Many people frequently ask what is the difference between the two GoPro video codecs present in recent GoPro cameras. Follow my highlights on the differences in both codecs.

What is a Video Codec

A codec is a combination of two words; compressor and decompressor.

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A video codec is an important tool that is used to reduce a video file into a smaller and manageable size.

It generates an encoded video or audio file, then the video player or target computer software will decode it following the rules guided by that codec and plays the video back with comparable quality to the original.

Without a video codec, it would be literally impossible to handle the huge file sizes in raw videos.

To put it simply, a codec takes light and sound from your camera and puts it in digital format that a computer can read and that’s called compression.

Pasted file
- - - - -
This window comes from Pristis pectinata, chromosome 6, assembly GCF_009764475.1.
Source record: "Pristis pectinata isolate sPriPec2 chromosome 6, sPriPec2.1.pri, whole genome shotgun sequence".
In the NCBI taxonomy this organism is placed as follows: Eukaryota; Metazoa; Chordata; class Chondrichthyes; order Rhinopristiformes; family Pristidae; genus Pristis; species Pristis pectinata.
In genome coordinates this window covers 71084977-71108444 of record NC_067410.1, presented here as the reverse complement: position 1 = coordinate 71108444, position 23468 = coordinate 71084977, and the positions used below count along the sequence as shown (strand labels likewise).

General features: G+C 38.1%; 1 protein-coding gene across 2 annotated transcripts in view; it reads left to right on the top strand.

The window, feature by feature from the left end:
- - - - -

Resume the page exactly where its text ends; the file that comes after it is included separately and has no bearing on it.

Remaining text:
Then eventually, our computers read it and play it back the same way it was originally captured and that is called decompression.

When using either codec to compress your video on a GoPro camera, your video file will be saved with a .mp4 file extension.

What is H.264

H.264 also known as Advanced Video Coding (AVC) is the most widely used codec made by Microsoft corporation and it came after the H.263.

AVC provides significantly better bitrate than the H.263 for similar file types and sizes.

Many video players, software, and phones are compatible with this codec and it is not easy to encounter any problems when using it.

What is H.265

H.265 also known as High-Efficiency Video Coding (HEVC) or MPEG-H Part 2 is a newer technology in this space and it succeeds H.264 which has dominated the market since 2003.

HEVC performs better than H.264 in many aspects including shrinking 4K videos up to 64 percent and 1080P videos up to 57 percent compared to its predecessor H.264.

HEVC lives up to its name because it provides better compression almost double what you can get with AVC.

This codec is very beneficial especially when shooting videos with a resolution of 2K and above or when live streaming an event to your favorite social media platforms.

HEVC is much more complicated to encode since it requires powerful resources to prepare the footage for final playback.

For this reason, you need to ensure that you have a powerful computer to be able to edit footage recorded in HEVC.